For years David Unnersjö-Jess dreamed of being a rock star. As he got older his passion for music and guitar waned, so when it came time for university he decided to study engineering physics at the Royal Institute of Technology in Stockholm. The Bachelor’s led to a Master’s and then a PhD. Before he was offered the PhD position, it wasn’t something he had really thought of pursuing. “But since my master’s dissertation in biological physics was so fun and exciting I figured why not work on this full-time,” says David. “I have always been curious about finding out how things work and that’s exactly what you get to do when you do research.” He is currently putting his curiosity to good use as a PhD student in cellular biophysics, where his research is mostly focused on the kidney.
David develops new techniques to prepare kidney tissue for microscopy. He is focused on optimizing kidney tissue samples so they are easier to image using light microscopy. One of the biggest problems with looking at kidney tissue under a light microscope is that the refractive index is different throughout the tissue. This means that light rays will be distorted as they pass through the tissue, blurring the image under a microscope. David’s lab has applied and optimized a preparation technique to make the refractive index more consistent throughout the kidney by making kidney “transparent”.
To do this, they first remove the lipids from the tissue. They put the sample in a hydrogel so that it will stay together once the lipids are removed. All the biomolecules, such as proteins and DNA, get attached to the hydrogel but the lipids don’t making it possible to remove them with a strong detergent. Then they immerse the sample in a high-refractive index mounting solution leaving them with an almost completely transparent piece of tissue. David and his coworkers have used this technique successfully in mouse, rat, and human kidney tissue. The majority of their experiments use mouse and rat tissue simply because they are more accessible.
Once the kidney tissue is transparent, David and his colleagues use a super high-resolution STED microscope to view teeny, tiny, nanometer-scale structures in the kidney that researchers have never observed before. On its own the STED microscope, while 10 times more powerful than a traditional light microscope, isn’t powerful enough to see the smallest parts of the kidney. But once the tissue is transparent, it’s easier to image. “The novel thing about our research is the combination of optical clearing (making tissue transparent) with super-resolution STED microscopy to be able to view things in the kidney that have never been observed before,” says David.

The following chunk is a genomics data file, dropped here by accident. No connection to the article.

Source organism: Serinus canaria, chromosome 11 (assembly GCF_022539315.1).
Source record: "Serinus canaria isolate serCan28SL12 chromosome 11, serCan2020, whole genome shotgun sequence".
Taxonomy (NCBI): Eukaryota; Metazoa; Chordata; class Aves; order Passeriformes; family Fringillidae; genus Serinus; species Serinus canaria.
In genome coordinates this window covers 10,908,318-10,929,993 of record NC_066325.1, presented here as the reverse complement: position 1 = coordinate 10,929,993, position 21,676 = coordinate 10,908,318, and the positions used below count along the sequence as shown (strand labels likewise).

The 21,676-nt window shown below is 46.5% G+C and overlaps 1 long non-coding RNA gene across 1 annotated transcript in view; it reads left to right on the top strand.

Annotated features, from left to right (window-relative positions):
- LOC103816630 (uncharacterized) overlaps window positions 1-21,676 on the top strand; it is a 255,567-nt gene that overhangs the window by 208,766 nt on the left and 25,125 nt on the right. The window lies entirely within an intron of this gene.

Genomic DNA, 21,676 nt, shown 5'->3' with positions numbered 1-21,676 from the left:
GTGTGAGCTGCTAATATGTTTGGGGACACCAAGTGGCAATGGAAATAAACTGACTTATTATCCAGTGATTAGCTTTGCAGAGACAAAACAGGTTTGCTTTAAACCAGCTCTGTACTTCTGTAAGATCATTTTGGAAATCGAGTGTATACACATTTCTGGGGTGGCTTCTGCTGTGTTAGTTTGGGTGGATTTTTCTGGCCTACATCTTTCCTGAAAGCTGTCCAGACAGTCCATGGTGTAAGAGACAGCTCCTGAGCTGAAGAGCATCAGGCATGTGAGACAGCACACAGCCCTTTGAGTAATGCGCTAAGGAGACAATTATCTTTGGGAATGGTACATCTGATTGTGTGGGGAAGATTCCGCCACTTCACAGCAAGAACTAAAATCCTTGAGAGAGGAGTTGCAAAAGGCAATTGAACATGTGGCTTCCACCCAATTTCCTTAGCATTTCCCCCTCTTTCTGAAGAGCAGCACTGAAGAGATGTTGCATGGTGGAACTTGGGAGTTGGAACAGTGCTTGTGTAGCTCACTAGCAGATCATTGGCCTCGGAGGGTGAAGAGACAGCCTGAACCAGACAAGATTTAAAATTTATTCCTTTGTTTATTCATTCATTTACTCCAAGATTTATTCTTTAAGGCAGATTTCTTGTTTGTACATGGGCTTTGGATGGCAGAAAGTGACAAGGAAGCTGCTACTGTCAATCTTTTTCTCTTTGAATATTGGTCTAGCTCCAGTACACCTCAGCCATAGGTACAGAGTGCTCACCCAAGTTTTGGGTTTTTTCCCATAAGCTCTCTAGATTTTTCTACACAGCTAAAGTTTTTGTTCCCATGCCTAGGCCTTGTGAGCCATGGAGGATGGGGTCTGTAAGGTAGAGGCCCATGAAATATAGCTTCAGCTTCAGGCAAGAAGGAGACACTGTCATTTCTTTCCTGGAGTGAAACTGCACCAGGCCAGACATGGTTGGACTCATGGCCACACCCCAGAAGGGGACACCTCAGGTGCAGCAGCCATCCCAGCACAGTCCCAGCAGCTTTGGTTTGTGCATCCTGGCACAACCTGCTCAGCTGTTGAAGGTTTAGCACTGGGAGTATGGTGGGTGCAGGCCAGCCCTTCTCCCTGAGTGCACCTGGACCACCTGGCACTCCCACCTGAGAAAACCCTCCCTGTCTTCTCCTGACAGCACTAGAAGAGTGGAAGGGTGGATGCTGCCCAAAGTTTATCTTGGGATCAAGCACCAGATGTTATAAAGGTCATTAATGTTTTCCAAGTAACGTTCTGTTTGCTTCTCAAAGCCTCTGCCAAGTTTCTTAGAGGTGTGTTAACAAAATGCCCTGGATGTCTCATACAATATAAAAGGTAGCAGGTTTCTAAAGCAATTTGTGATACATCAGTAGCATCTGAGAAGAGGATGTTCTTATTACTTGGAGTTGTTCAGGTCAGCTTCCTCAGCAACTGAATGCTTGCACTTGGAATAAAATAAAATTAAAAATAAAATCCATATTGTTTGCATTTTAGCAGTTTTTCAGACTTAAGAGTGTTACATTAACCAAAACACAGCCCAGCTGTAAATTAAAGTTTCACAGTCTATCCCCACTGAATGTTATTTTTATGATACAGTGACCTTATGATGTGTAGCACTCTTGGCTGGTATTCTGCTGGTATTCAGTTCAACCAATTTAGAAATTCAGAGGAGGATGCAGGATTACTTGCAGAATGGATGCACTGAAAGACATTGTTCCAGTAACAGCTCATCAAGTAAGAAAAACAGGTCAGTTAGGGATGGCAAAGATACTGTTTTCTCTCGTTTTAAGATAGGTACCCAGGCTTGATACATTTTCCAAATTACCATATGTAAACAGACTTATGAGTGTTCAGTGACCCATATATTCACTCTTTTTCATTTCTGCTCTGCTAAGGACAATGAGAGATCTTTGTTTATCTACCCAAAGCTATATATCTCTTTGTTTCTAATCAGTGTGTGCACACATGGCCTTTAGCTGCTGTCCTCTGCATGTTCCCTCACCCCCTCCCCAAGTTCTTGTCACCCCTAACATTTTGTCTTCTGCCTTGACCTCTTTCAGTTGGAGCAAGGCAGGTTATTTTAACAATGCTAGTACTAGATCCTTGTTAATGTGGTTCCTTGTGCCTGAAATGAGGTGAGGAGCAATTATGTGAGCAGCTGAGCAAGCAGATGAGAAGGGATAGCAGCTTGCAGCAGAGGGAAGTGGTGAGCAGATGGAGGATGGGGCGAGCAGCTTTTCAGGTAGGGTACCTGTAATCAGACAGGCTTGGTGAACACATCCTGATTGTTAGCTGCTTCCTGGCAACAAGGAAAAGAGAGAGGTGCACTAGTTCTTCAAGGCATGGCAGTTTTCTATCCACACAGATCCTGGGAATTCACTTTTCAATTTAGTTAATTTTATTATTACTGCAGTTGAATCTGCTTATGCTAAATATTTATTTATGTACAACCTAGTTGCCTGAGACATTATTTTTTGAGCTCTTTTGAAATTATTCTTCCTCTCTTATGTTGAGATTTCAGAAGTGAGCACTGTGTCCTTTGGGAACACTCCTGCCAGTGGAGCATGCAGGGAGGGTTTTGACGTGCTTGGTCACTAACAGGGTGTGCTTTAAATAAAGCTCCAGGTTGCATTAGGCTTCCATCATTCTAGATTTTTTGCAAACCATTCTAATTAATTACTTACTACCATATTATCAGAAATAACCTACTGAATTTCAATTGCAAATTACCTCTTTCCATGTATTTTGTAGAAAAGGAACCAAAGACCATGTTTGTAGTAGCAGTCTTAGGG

Now that David and his colleagues have developed a technique to view the smallest structures of the kidney, they are collaborating with kidney experts to try to answer questions about kidney disease. Through studying the localization of proteins in the kidney they can learn which ones are essential for normal organ function. It’s possible for them to introduce a mutation that alters the localization of a certain protein and study what impact it has on kidney function. They can also delete a protein and study how this affects the localizations of other proteins in the kidney. Sometimes they use mice as a model for human kidney disease in these experiments because their genomes can easily be modified to induce kidney disease. Using their transparency and STED microscopy technique, David and his colleagues can see what effect these protein deletions have on the smallest elements of the kidney. David hopes that these methods can improve the accuracy of diagnosing kidney disease by giving pathologists another diagnosis tool and in the long run offer insights into how to treat and prevent kidney disease.